@ Johnny Triumph -- yes, you're right, it is old technology. But we have to
look at the available infrastructure as we contemplate moves away from oil. A
few years ago, everyone was excited about fuel cells, but the problem is that
none of that hydrogen fuel is readily available. What's interesting
about the fuel cell was that it was really a hybrid -- like the Prius, so
electricity was at its heart. Almost everyone has access to
electrical outlets in their garages (true, apartment dwellers may not, so that
is still a problem). Thus, from a practical marketing perspective, the
"new" technology to replace gasoline must be convenient enough for
people to juice up. Natural gas and electricity are the two most
promising alternatives. An infrastructure is available for both fuels, but both
need rapid expansion of they are to be as convenient as gasoline is today.I believe the plug-in hybrid is the likely transitional technology that
can have the best of both worlds -- you can charge up for practically nothing
($1.60 for 100 miles on electricity is the estimate I've seen), but for far
distances, you can use gasoline and still get 40-50 MPG.
To compare costs of electric vs gasoline cars, you have to include the increased
costs of the electric cars and chargers. When you do that, even with gas at $4 a
gallon and Utah's cheap electricity, electric cars are more expensive to own and
operate. Since almost all of Utah's electricity comes from fossil fues, driving
an electric car isn't helping the environment, either.
Considering that Europe is way ahead of the United States, for Smith's to at
least embrace change for environmentally friendly transportation and that its
private industry, not government, I applaud commercial, for-profit enterprise to
think about catching up with the rest of the developed world.
Electric cars are OLD technology, why are we embracing them? It's time to put
some thought into newer technologies and get them to the masses. Where has the
innovation gone in America? We're falling behind the rest of the world.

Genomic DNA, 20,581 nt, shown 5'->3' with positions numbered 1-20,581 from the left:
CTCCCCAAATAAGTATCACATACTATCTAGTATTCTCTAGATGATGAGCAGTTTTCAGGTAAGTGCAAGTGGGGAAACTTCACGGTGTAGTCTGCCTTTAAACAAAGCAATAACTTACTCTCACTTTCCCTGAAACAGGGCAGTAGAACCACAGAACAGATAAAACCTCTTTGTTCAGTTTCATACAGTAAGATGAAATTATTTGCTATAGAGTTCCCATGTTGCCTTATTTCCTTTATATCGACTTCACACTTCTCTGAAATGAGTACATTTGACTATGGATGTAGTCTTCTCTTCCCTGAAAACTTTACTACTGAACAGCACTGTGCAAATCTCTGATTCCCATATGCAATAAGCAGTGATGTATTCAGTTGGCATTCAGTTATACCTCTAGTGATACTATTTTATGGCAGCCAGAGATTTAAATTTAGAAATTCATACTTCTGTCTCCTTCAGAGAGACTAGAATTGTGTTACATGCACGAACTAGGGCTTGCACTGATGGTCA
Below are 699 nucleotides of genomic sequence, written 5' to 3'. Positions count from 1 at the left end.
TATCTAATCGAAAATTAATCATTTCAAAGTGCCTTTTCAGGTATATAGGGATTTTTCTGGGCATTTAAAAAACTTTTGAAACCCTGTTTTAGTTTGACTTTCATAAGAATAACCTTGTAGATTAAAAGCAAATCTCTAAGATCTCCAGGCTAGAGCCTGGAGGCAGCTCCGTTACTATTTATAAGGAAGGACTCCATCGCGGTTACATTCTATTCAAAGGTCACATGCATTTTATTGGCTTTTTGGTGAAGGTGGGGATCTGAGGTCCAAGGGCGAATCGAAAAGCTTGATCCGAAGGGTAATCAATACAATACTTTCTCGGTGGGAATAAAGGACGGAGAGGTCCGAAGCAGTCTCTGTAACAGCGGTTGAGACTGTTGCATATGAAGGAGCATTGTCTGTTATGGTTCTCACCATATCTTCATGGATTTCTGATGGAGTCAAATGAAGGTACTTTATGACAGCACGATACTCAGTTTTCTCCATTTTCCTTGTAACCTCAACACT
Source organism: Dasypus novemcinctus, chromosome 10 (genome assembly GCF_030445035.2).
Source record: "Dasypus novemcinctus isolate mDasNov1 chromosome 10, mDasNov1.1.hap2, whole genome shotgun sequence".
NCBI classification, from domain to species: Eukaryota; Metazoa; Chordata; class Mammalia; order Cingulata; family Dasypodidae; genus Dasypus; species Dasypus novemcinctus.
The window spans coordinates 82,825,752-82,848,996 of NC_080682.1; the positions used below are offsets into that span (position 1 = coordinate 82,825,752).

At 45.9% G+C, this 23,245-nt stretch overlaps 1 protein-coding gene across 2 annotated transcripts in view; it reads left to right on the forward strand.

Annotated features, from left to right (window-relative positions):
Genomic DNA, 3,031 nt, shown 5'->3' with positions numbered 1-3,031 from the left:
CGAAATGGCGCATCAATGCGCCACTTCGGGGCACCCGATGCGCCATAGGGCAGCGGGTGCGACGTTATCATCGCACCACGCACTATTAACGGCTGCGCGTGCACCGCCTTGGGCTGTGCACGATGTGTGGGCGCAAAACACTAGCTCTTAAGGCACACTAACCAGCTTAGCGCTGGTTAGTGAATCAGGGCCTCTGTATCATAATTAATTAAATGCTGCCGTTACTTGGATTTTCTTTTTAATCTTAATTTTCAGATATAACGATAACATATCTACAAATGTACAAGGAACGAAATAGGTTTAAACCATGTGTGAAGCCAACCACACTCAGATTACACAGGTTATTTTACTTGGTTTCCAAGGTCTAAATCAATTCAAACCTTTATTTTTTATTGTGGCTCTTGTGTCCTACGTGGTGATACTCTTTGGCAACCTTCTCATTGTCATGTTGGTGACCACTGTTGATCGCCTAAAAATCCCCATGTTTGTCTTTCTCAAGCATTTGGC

I wonder what price gas will have to be before you naysayers start realizing
that charging your car for an hour essentially for free, outweighs fueling your
car for 10 minutes at some exorbitant price? Is it $5/gal? $10/gal? Because I
guarantee you'll see those kind of prices in the next 5 years.
@PP -- free fuel that I can charge up while I shop for groceries, sounds
convenient to me!By the way, you don't HAVE to stay there for an
hour -- this is just the limit for your parking there. This is merely a
convenient "pit stop" to charge up -- they're increasingly common in
CA and if often allows plug-in car owners to get a spot near the front entrance
of stores. I saw a high school last month in Silicon Valley where
all the parking lot was covered with solar panels so that students will be able
to park their cars in the shade and charge up their cars while at school. The
future without oil is starting to shape up.Hey, with gas destined
for $4 a gallon this summer, and electricity being only a fraction of that from
home, juicing up from my garage overnight will be far more convenient than
running to the gas station once or twice a week.Don't laugh at the
technology -- extended range plug-in hybrid cars like the Volt allow you to get
to St. George no problem. If you juice up on electricity, it cuts travel costs
Man electric cars are awesome!!!! Only an hour to "top off" your
battery. Hopefully you don't have to drive to St. George or you will double
your travel time. Sometimes the line can get bad at the pumps where the average
time it takes to fill up is 3 minutes.